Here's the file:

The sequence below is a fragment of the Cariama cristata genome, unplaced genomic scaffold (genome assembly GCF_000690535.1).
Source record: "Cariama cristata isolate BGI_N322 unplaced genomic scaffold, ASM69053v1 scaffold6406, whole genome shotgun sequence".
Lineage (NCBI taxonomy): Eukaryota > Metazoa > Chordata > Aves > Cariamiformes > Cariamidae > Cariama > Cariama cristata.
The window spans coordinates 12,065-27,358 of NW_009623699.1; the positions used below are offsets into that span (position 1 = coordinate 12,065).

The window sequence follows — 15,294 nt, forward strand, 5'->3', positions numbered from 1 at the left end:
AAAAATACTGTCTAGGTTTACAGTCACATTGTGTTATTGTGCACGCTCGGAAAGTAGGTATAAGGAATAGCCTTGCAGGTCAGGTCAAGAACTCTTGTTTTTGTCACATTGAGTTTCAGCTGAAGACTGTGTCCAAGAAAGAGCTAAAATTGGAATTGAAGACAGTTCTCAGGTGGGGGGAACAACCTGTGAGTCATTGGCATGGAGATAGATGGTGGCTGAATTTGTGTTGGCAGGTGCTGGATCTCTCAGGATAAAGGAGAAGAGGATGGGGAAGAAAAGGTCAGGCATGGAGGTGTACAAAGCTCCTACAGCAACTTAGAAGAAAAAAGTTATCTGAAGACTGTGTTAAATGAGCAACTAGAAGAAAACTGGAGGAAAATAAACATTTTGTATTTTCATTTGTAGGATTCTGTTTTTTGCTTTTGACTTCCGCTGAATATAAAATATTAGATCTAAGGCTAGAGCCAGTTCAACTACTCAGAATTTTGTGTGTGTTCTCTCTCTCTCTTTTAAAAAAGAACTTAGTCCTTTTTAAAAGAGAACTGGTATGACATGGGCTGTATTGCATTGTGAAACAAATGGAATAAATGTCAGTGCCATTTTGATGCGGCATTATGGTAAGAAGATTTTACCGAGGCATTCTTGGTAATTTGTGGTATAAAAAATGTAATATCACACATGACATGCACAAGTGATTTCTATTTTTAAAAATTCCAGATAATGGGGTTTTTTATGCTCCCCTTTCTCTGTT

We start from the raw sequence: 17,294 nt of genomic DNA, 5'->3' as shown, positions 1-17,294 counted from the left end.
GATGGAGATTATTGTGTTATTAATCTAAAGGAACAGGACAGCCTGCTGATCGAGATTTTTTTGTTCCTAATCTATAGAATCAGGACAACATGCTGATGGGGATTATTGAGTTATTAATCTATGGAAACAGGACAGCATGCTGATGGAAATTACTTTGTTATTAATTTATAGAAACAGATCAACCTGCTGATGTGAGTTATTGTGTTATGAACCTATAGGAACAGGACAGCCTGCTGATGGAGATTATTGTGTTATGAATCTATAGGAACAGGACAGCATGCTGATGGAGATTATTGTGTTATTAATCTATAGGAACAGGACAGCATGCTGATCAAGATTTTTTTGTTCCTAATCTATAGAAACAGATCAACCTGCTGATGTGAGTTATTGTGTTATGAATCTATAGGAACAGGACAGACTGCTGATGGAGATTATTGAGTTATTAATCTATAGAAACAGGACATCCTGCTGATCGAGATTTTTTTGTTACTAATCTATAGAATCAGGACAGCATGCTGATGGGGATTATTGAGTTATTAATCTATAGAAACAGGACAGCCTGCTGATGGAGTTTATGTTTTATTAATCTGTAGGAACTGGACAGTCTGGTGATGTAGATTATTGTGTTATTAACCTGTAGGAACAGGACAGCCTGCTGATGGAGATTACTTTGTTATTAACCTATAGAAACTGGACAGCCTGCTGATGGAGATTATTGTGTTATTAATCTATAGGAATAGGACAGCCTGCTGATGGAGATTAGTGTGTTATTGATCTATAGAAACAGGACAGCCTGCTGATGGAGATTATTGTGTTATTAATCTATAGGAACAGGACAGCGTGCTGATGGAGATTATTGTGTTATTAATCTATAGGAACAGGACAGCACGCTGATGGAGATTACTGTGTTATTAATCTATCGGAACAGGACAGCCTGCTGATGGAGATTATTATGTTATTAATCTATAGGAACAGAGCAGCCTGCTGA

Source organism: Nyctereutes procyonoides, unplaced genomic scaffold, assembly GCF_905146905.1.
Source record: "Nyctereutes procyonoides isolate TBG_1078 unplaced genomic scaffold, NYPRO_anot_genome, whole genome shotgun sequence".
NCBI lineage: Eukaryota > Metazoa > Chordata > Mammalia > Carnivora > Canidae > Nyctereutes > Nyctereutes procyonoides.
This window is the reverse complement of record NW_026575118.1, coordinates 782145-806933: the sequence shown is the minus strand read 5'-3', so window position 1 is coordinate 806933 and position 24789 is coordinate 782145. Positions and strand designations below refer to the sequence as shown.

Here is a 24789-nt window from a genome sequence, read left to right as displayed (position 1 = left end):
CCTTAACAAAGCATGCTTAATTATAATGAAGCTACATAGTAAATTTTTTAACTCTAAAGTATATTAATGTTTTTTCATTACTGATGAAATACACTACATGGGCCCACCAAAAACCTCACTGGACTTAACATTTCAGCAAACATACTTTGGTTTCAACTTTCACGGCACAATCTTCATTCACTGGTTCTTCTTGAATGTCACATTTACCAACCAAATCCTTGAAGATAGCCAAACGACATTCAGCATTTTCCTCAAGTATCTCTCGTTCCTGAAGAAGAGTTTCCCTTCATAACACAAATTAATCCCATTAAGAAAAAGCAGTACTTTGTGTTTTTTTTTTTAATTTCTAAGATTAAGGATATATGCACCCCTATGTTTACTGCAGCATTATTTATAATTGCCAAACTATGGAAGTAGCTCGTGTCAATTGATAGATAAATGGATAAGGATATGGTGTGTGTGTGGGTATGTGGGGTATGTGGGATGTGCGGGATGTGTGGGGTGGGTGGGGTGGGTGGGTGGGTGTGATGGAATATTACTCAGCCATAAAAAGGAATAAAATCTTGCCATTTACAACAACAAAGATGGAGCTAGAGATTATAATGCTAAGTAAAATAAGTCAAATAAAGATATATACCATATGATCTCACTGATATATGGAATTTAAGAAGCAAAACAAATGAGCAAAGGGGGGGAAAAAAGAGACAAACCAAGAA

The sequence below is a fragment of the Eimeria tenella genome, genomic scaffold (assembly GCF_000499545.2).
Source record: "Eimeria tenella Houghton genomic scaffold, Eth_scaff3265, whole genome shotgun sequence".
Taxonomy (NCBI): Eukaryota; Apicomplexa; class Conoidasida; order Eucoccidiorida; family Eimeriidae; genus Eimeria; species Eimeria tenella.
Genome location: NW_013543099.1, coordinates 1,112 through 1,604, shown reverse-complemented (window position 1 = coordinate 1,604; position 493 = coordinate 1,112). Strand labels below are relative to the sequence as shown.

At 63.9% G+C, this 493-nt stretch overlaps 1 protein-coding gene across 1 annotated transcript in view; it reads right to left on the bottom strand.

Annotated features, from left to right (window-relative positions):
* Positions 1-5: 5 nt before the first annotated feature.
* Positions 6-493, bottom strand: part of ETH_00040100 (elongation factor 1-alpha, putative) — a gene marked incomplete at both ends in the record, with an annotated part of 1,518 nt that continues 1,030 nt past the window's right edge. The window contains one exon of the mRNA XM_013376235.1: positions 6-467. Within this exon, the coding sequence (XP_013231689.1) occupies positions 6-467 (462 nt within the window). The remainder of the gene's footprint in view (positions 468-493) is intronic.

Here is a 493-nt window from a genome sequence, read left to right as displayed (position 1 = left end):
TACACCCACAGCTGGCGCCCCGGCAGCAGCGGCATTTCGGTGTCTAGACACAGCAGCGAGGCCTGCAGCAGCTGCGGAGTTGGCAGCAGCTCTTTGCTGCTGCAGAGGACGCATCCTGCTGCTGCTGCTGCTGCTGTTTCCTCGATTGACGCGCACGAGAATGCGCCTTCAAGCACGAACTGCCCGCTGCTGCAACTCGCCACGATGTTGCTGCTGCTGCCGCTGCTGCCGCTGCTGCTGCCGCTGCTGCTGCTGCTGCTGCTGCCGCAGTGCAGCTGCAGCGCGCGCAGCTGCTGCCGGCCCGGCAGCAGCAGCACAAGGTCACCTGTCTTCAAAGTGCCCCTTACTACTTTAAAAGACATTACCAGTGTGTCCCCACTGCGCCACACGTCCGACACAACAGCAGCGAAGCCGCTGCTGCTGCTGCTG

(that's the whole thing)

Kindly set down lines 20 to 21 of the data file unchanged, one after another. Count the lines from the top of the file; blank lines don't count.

Annotated features, from left to right (window-relative positions):
* Positions 1-5: 5 nt before the first annotated feature.